I didn’t expect to encounter any alluring photo ops while attending my wife’s high-school reunion at a California winery owned by a classmate, but, boy, was I glad I had taken along my new point-and-shoot, a Canon PowerShot S90. It was fresh out of the box, and I wanted to give it a try. Besides,I didn’t want to burden myself lugging about my bread-and-butter Nikon D5000, a splendiferous camera, though hardly pocketable. (The S90 was my choice for two reasons: It has won rave reviews, particularly for its prowess in low-light situations, and its manual override feature, which most point-and-shoots lack.)

The photos shown here were all taken with the S90, all on automatic exposure. The quality of the images produced spins my eyeballs, they are that good. Although I’m not about to mothball the Nikon, it’s comforting to know I have a competent backup to rely on.

Pleasantly surprised was I to discover that the owner of the eponymous winery, Greg Boeger, is a car buff. There are three highly photogenic pieces of “abandoned art” on the premises in Placerville, Calif. — a 1924 Ford Model T coupe and a pair of flatbed trucks, a 1930 Chevrolet and a 1924 Dodge.

Old model t ford truck picture Rule No. 1: Always Carry A Camerarusted old chevrolet picture Rule No. 1: Always Carry A Camera

old dodge truck photo Rule No. 1: Always Carry A Camera

The latter, a prized possession, peers out forlornly from inside a small, wooden barn located steps from the family residence, which overlooks 95 acres of glorious vineyards. The truck, itself irresistibly fetching, fairly begs to be photographed.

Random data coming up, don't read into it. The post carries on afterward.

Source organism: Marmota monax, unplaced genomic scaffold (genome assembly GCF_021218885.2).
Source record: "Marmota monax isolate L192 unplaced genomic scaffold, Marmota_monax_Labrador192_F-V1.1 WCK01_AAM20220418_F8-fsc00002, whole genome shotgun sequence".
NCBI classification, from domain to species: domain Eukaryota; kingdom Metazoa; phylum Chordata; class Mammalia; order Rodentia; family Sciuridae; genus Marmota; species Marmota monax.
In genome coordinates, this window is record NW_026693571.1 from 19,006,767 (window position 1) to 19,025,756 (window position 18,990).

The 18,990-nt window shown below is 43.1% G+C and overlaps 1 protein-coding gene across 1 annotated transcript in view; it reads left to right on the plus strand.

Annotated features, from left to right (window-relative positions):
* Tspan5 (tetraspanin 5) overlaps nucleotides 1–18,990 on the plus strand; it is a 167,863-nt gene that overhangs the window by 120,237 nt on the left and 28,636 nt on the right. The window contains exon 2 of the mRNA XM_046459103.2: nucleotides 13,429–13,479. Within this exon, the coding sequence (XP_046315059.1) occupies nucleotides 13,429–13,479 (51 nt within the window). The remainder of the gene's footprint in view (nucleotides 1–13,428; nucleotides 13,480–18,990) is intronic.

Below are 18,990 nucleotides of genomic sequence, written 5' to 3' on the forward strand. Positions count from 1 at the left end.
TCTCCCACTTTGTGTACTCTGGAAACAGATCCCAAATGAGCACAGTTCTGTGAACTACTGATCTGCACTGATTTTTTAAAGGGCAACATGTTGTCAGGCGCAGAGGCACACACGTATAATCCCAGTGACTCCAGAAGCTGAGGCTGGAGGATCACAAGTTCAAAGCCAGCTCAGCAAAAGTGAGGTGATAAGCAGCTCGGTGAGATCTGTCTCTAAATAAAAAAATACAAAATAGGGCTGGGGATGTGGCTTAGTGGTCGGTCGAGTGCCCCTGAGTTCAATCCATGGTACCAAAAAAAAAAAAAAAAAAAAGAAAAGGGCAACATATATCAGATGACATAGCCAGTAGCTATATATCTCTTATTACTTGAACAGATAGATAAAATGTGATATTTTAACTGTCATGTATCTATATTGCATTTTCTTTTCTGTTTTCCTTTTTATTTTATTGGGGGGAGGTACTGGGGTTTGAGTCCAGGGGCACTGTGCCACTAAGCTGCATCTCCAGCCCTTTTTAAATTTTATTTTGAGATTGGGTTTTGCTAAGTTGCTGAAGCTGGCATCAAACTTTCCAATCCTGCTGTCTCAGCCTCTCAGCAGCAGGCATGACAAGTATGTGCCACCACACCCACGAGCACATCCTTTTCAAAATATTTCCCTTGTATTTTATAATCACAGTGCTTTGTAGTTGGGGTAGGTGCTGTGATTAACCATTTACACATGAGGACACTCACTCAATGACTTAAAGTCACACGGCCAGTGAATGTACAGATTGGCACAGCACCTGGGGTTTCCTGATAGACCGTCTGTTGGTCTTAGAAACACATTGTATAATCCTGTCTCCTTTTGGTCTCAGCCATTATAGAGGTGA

In addition to the vehicles, two buildings caught my eye, a working blacksmith shop and a 19th-century stucco-on-adobe structure still in use as a tasting center. (A larger one was built a decade ago.) Greg’s daughter Lexi and her two young children – Atom and his sister Pixel — live upstairs. (Yes, you read the names correctly.)

As I sat sipping a glass of Beoger’s award-winning 2008 Barbera – which, avers the label, is “made in a crisp, full-bodied, uniquely El Dorado style from vines over 35 years old” — I noticed that the windows were original, meaning more than 150 years old. Espying late-afternoon reflections cast by the slightly undulating panes, I put the glass down and started shooting immediately, as the sun was soon to set. Two of my favorites appear here.

old window picture Rule No. 1: Always Carry A Cameraold window photo Rule No. 1: Always Carry A Camera










Reflected is a century-old grapevine, still leafy-green and, believe it or not, still producing grapes. The ground-level open-air window features a nicely rusted metal lattice, visible behind several large, verdant sword ferns.

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